After many birthdays and milestones, teenagers outgrow the piggy bank. They need a place to deposit paychecks from their first part-time job, or maybe you want to give them the tools to start making basic financial decisions before heading off to college or into the world.
If your child is ready for the responsibility, consider opening a teen checking account, and involve your child in the decision-making process so that he or she is equipped to choose an account in the future. Here are some things for you both to think about when evaluating checking accounts for teens.
Understand your responsibilities
If your child is a minor, opening a teen checking account means you are opening a joint account with your child. You are a co-owner, meaning that you share the financial burden of any overcharges or fees incurred on the account. Make sure your teen knows she is being trusted with this responsibility.
Ask the right questions
Q: Does the account come with spending limits?
A: Some banks and credit unions assign daily spending limits to teen checking accounts, while others allow parents to set such restrictions. These include limits on the amount of money that can be withdrawn at an ATM and the amount of money spent using a debit card. Lean toward an account with daily spending limits that make you most comfortable.
Q: Can a parent set other restrictions?
A: You might be able to specify whether your child can transfer money, make withdrawals or make a deposit. Depending on how much freedom you want to give your teen, you may not need these features.
Q: Do you have to have your own account with the bank?
A: It depends. Some banks and credit unions require a parent to have an account with their institution in order to open a teen checking account, but this isn’t the case for all institutions. Know about the fees and consequences involved when you close your account or your teen’s account.
Q: What happens when a teen ages out of the account?
A: Usually when a teen turns 18, the account is turned into a standard checking account with new fees and requirements. As an adult, he or she will have to decide whether to keep the new account or make the switch to another bank.
Find teen-friendly features
You want your child to actually use the account, of course, so make sure it fits his or her lifestyle.
Mobile & text banking
If your teen is glued to his phone, take the opportunity to transition him into mobile banking. A good bank app will offer push notifications about account balances, as well as the ability to deposit checks on the go and make person-to-person money transfers. And some institutions have text features that make it easy to check account balances and recent activity, and they can send alerts that can help to avoid overdraft fees.
» See our list of best banks for mobile banking
P2P & mobile wallets
When kids exchange money with one another, odds are it’s not cash and coin. Instead, they’re using person-to-person payment apps such as Venmo. Most checking accounts and debit cards can be linked to these apps, but because this is a joint account, you and your child should understand the security features and any fees involved. Some banks and credit unions have their own P2P services too.
Your child also can link a debit card to buy things in stores that accept technologies such as Apple Pay and Android Pay. If your teen often forgets everything but his phone, a mobile wallet can be a lifesaver. The feature also has a security layer that means the actual card number is not involved in the transaction, but instead a one-time code.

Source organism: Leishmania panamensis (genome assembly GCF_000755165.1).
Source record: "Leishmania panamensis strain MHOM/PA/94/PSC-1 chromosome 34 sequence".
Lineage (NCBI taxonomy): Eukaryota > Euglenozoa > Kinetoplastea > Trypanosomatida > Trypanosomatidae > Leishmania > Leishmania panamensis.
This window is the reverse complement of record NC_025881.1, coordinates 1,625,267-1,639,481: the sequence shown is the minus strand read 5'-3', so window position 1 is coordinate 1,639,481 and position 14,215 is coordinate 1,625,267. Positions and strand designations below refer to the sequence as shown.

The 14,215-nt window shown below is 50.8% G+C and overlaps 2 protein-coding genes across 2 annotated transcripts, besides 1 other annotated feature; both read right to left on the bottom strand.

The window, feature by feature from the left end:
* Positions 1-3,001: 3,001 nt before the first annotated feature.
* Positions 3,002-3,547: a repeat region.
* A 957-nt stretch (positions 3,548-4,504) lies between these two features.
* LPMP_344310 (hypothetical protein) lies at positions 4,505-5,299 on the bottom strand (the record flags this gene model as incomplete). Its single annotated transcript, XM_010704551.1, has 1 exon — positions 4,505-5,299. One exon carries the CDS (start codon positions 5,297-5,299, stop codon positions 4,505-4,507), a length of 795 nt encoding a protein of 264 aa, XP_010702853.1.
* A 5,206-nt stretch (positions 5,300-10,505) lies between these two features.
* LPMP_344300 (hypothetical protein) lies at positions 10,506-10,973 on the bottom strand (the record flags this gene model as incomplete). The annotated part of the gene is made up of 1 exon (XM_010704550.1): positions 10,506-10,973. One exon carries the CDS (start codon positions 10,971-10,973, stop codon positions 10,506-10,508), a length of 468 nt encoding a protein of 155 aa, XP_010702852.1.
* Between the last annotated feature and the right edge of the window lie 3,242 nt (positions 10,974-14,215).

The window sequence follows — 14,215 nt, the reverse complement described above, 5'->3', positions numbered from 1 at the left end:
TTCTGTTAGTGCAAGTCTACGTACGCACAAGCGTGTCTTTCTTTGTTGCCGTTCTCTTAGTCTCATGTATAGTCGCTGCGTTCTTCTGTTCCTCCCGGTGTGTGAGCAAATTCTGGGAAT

Some credit unions and community banks offer educational resources for teens online or in person. Depending on how educational you want the experience to be, some workshops or webinars can be efficient supplements to your own parent-teen banking lessons.
Keep the fees low
Free is best
This account is a teaching tool; it doesn’t need to be fancy. Don’t sign up for one that charges a monthly maintenance fee or requires a minimum balance. And if you can, find an account that offers free checks so that you’re not paying extra for what will surely be just an educational experience.
Choose a good ATM network
After this experience, your teen will no longer think of you as an ATM. Instead, teach her the difference between good ATMs (ones where you won’t be charged fees to withdraw money) and bad ATMs (ones where you will be charged, by your bank and/or the ATM owner, between $2 and $5 each time).
Avoid fees altogether by getting an account at a bank or credit union with a large ATM network — meaning more good ATMs than bad — and let your teen know, too, that grocery stores and many other places will let you get cash back at no extra charge.
Avoid overdraft fees
Save yourself the headaches — and money — and get your teen into the habit of checking account balances. A teen checking account with overdraft protection means either the bank will cover the expense (and charge upward of $34 for it) or that the checking account will be linked to a savings account or a credit card so that money can be drawn from there to cover the expense.
Opt out of such protection — meaning if your teen tries to buy something but doesn’t have enough money, the debit card will be declined — or pick an account with the lowest overdraft fees.
Some things have to be learned firsthand. Even after many lessons and warnings, your child may not fully understand the costs of an account until he has to pay fees out of his own pocket. Choosing the right teen checking account can minimize these expenses, making them a small price to pay for some valuable financial education.
This post has been updated. It was originally published on April 17, 2012.
Image via iStock.